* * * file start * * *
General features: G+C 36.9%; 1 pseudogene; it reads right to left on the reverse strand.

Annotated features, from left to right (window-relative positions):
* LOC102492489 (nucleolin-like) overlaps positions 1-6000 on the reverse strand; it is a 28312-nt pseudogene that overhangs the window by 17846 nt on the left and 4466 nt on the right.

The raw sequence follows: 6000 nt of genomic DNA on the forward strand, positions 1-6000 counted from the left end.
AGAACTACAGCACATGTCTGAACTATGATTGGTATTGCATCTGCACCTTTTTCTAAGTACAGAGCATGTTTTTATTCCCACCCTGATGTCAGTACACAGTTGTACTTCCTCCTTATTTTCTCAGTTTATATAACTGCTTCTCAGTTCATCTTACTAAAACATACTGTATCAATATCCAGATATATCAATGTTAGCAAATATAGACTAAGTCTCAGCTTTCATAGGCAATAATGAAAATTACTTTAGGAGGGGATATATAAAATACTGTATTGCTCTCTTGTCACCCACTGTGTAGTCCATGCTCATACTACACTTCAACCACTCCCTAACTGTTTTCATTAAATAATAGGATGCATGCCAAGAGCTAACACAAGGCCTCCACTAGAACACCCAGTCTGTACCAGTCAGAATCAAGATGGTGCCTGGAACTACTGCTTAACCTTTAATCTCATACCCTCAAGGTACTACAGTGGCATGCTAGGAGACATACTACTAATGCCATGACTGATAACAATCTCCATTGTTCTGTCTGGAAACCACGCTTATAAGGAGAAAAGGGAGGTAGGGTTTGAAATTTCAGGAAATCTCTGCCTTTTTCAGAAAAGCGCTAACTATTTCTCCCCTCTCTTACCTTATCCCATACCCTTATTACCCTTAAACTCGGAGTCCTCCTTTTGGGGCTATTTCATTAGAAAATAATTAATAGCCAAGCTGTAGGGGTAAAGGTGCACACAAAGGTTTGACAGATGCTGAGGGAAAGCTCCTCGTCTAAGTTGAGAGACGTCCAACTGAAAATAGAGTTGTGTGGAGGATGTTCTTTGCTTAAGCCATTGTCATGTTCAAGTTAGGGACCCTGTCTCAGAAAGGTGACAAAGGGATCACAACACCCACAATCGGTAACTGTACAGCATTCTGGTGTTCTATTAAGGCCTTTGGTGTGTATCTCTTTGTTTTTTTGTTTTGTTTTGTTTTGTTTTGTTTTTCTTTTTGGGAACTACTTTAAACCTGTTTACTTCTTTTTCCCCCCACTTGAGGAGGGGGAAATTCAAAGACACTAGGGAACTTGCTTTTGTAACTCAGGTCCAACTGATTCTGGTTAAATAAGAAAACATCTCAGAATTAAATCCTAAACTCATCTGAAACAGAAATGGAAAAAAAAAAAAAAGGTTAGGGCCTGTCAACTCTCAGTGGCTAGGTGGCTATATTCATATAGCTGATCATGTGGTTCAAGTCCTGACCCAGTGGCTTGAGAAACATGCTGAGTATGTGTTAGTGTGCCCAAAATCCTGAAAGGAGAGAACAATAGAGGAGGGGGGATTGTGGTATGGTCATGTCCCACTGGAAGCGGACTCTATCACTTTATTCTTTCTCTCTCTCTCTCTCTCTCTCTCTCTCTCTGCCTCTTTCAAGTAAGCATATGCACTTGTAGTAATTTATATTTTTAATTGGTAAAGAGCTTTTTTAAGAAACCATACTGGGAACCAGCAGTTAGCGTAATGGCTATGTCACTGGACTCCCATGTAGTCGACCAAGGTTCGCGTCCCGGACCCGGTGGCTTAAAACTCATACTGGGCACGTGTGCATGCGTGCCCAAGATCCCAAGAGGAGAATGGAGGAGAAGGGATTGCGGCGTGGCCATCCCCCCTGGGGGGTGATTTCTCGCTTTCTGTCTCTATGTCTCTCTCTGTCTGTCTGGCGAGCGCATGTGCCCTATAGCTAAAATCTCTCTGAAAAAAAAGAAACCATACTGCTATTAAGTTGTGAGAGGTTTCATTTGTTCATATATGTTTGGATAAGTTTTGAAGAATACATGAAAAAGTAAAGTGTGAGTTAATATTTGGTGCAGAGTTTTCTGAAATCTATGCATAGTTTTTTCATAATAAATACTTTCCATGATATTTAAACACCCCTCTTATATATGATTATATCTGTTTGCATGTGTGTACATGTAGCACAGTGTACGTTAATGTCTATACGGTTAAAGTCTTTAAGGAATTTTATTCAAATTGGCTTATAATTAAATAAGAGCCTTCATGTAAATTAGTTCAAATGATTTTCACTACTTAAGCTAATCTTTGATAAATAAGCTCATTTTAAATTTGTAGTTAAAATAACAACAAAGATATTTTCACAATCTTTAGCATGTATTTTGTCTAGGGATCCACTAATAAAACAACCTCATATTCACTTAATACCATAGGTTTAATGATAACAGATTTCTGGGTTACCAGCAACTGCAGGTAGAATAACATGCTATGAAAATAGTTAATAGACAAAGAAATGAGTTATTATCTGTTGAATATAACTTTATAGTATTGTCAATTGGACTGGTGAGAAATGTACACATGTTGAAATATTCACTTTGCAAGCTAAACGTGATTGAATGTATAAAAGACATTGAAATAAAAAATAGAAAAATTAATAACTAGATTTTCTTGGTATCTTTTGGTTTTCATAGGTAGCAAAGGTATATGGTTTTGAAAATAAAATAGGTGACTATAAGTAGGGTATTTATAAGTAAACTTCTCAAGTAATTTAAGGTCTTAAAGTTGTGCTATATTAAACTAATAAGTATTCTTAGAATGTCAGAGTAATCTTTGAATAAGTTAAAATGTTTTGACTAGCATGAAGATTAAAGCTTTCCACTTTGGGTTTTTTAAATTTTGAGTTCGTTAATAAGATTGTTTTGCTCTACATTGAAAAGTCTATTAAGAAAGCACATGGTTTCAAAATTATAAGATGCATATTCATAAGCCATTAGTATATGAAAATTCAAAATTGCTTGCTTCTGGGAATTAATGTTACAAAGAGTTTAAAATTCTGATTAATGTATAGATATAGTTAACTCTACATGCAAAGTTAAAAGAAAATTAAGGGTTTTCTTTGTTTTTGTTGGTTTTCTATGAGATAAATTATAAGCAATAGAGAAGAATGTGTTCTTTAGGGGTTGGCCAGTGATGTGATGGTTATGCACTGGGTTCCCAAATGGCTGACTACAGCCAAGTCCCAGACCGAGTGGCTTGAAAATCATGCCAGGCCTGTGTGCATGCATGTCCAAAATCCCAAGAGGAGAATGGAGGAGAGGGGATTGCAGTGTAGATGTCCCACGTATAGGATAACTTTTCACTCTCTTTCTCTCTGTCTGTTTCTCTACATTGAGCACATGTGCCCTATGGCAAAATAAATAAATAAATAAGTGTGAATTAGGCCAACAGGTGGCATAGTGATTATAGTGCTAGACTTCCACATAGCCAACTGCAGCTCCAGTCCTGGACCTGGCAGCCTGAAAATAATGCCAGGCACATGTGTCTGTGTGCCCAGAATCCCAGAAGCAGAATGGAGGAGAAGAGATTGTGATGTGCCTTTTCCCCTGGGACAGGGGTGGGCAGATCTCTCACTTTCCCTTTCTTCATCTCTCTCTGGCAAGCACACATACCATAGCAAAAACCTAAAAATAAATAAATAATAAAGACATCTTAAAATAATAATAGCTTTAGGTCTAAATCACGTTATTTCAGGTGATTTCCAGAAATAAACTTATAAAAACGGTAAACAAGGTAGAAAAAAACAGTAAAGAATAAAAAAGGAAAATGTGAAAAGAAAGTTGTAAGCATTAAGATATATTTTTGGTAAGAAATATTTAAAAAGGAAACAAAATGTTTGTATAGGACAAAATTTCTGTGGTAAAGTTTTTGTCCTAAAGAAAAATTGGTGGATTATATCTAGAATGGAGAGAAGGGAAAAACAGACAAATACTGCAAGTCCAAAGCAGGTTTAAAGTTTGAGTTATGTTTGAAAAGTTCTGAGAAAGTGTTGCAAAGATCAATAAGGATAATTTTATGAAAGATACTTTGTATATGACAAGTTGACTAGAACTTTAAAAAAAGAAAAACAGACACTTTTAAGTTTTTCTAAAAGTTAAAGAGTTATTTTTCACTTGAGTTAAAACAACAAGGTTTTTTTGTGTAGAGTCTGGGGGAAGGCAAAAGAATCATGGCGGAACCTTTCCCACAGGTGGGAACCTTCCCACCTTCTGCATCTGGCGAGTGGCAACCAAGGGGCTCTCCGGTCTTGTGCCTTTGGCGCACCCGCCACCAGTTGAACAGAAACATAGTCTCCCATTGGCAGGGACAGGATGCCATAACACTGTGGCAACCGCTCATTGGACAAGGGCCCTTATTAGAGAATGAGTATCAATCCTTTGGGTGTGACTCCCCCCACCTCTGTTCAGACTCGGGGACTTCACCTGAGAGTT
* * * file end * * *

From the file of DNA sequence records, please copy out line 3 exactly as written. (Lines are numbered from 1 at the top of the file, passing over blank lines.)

* LOC102492489 (nucleolin-like) overlaps positions 1-6000 on the reverse strand; it is a 28312-nt pseudogene that overhangs the window by 17846 nt on the left and 4466 nt on the right.